Experimental devices that read brain signals have helped paralyzed people use computers and may let amputees control bionic limbs. But existing devices use tiny electrodes that poke into the brain.
"The unique thing about the new technology is that it provides lots of information out of the brain without having to put the electrodes into the brain," says Bradley Greger, an assistant professor of bioengineering. "That lets neurosurgeons put this device under the skull but over brain areas where it would be risky to place penetrating electrodes: areas that control speech, memory and other cognitive functions."
Not only are the existing, penetrating electrode arrays undesirable for use over critical brain areas, but the electrodes likely wear out faster if they are penetrating brain tissue rather than sitting atop it, Greger and University of Utah neurosurgeon Paul A. House say.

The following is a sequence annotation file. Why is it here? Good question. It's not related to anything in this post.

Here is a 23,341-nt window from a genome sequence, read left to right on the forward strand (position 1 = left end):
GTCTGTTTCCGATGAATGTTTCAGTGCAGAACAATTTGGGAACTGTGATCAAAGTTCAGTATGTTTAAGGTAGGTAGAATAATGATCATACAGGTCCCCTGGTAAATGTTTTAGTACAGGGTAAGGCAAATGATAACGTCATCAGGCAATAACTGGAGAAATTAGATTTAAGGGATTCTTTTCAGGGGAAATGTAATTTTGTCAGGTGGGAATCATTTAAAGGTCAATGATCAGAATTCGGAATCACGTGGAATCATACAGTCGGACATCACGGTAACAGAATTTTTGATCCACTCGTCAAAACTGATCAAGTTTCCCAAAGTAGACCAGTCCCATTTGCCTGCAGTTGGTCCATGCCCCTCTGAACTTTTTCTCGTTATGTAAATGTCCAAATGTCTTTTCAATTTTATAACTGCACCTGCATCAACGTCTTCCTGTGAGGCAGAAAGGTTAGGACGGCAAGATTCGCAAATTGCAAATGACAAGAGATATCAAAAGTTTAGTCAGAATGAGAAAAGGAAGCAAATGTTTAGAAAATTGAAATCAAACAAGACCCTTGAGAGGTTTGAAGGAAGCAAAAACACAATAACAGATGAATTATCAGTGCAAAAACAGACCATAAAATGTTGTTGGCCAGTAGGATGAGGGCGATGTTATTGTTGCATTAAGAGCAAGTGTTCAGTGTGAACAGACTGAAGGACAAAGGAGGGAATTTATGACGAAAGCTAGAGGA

The new kind of array is called a microECoG – because it involves tiny or "micro" versions of the much larger electrodes used for electrocorticography, or ECoG.
The regular-size ECoG electrodes are too large to detect many of the discrete nerve impulses controlling the arms or other body movements. So the researchers designed and tested microECoGs in two severe epilepsy patients who already were undergoing craniotomies.
The study showed that the microECoG electrodes could be used to distinguish brain signals ordering the arm to reach to the right or left, based on differences such as the power or amplitude of the brain waves.
The microelectrodes were formed in grid-like arrays embedded in rubbery clear silicone. The arrays were over parts of the brain controlling one arm and hand.
"We were trying to understand how to get the most information out of the brain," says Greger. The study indicates optimal spacing is 2 to 3 millimeters between electrodes, he adds.
MEDICA.de; Source: University of Utah